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I'm getting familiar with Graphviz and wonder if it's doable to generate a diagram/graph like the one below (not sure what you call it). If not, does anyone know what's a good open source framework that does it? (pref, C++, Java or Python).

enter image description here

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According to Many Eyes‌​, this is a bubble chart. They say:

It is especially useful for data sets with dozens to hundreds of values, or with values that differ by several orders of magnitude.


To see the exact value of a circle on the chart, move your mouse over it. If you are charting more than one dimension, use the menu to choose which dimension to show. If your data set has multiple numeric columns, you can choose which column to base the circle sizes on by using the menu at the bottom of the chart.

Thus, any presentation with a lot of bubbles in it (especially with many small bubbles) would have to be dynamic to respond to the mouse.

My usual practice with bubble charts is to show three or four variables (x, y and another variable through the size of the bubble, and perhaps another variable with the color or shading of the bubble). With animation, you can show development over time too - see GapMinder. FlowingData provides a good example with a tutorial on how to make static bubble charts in R.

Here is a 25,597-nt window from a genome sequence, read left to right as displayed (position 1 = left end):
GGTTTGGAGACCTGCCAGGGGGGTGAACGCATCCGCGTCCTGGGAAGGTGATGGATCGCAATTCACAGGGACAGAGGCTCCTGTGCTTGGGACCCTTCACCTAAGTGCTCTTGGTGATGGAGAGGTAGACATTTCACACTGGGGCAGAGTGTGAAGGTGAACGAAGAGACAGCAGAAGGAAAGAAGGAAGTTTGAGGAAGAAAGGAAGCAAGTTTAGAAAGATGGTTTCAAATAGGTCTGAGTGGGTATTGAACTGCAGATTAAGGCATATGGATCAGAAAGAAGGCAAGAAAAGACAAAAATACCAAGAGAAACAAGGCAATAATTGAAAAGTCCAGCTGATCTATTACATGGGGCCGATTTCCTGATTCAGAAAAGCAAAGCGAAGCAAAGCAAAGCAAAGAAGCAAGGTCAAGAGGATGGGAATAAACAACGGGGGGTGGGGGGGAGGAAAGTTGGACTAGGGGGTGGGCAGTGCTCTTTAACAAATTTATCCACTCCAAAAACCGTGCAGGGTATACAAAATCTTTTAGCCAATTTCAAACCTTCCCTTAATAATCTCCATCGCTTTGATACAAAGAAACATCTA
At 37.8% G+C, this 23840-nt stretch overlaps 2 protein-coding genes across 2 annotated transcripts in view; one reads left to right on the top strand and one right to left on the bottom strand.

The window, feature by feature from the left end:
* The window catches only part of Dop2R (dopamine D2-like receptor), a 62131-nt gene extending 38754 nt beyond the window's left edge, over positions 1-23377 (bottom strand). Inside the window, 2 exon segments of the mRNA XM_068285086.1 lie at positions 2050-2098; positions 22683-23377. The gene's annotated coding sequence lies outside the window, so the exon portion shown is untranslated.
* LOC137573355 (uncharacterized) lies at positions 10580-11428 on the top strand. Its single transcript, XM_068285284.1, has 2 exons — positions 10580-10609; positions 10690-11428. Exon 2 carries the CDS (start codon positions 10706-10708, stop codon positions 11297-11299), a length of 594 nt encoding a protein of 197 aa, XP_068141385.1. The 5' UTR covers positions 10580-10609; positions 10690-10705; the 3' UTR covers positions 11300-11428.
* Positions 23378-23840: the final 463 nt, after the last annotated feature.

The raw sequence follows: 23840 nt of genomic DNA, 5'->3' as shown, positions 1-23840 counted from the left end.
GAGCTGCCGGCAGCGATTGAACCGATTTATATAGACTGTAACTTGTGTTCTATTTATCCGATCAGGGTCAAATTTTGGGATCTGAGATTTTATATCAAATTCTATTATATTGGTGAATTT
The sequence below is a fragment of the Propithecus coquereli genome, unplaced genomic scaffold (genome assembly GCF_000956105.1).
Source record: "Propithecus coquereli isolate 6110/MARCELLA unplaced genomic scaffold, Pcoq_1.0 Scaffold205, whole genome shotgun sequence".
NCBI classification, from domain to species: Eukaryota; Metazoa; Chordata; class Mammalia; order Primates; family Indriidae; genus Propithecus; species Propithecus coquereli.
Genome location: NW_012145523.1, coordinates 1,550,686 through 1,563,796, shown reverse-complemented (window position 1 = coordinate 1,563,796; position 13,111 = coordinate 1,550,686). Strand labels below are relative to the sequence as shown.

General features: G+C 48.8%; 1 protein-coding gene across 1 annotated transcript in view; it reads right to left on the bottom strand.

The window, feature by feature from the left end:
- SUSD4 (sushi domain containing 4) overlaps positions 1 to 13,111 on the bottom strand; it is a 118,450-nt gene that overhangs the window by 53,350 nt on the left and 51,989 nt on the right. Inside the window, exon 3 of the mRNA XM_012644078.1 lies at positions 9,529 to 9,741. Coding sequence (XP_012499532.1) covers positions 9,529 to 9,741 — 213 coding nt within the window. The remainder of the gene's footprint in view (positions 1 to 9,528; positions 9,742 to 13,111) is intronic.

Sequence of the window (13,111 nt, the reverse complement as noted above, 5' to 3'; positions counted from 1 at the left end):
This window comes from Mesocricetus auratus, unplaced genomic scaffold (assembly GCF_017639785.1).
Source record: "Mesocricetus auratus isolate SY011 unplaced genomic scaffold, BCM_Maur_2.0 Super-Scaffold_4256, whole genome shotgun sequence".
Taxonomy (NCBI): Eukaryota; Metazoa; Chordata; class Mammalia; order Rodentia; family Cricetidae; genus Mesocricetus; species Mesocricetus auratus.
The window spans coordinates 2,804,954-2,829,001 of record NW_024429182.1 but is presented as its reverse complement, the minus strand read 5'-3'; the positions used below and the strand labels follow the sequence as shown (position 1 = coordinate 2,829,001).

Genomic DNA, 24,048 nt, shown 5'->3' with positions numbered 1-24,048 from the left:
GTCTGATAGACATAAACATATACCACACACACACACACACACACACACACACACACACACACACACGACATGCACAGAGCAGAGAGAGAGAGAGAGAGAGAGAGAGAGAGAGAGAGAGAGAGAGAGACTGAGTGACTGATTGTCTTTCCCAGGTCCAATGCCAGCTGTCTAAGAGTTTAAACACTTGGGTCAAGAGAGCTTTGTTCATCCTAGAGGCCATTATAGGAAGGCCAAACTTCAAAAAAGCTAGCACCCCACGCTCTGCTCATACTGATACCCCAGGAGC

In the example shown in the question, though, the bubbles appear to be located somewhat to have similar companies close together. Even then, the exact design criteria are unclear to me. For example, I'd have expected Volkswagen to be closer to General Motors than Pfizer is (if some measure of company similarity is used to place the bubbles), but that isn't so in this diagram.

You could use Graphviz to produce a static version of a bubble chart, but there would be quite a lot of work involved to do so. You would have to preprocess the data to calculate a similarity matrix, obtain edge weights from that matrix, assign colours and sizes to each bubble and then have the preprocessing script write the Graphviz file with all edges hidden and run the Graphviz file through neato to draw it.

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thanks, the R with FlowingData did the trick. –  adhg Sep 9 '13 at 20:23

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